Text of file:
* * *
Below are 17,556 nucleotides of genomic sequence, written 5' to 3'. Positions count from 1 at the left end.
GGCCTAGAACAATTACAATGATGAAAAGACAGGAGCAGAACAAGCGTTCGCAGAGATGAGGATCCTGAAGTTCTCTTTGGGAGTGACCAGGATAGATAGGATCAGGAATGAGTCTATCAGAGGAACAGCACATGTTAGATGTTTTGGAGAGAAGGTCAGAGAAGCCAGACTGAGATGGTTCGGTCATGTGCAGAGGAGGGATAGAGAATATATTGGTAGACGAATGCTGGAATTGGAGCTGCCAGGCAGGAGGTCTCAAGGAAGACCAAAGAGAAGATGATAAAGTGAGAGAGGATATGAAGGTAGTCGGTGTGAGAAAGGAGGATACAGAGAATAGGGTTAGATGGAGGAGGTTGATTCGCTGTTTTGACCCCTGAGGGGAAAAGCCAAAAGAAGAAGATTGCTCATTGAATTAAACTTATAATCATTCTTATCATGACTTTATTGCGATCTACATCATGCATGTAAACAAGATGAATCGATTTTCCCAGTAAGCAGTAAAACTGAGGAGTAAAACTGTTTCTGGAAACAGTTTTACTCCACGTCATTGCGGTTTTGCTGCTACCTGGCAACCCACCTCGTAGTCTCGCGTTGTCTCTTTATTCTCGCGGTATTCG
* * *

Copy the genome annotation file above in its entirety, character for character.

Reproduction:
Below are 17,556 nucleotides of genomic sequence, written 5' to 3'. Positions count from 1 at the left end.
GGCCTAGAACAATTACAATGATGAAAAGACAGGAGCAGAACAAGCGTTCGCAGAGATGAGGATCCTGAAGTTCTCTTTGGGAGTGACCAGGATAGATAGGATCAGGAATGAGTCTATCAGAGGAACAGCACATGTTAGATGTTTTGGAGAGAAGGTCAGAGAAGCCAGACTGAGATGGTTCGGTCATGTGCAGAGGAGGGATAGAGAATATATTGGTAGACGAATGCTGGAATTGGAGCTGCCAGGCAGGAGGTCTCAAGGAAGACCAAAGAGAAGATGATAAAGTGAGAGAGGATATGAAGGTAGTCGGTGTGAGAAAGGAGGATACAGAGAATAGGGTTAGATGGAGGAGGTTGATTCGCTGTTTTGACCCCTGAGGGGAAAAGCCAAAAGAAGAAGATTGCTCATTGAATTAAACTTATAATCATTCTTATCATGACTTTATTGCGATCTACATCATGCATGTAAACAAGATGAATCGATTTTCCCAGTAAGCAGTAAAACTGAGGAGTAAAACTGTTTCTGGAAACAGTTTTACTCCACGTCATTGCGGTTTTGCTGCTACCTGGCAACCCACCTCGTAGTCTCGCGTTGTCTCTTTATTCTCGCGGTATTCG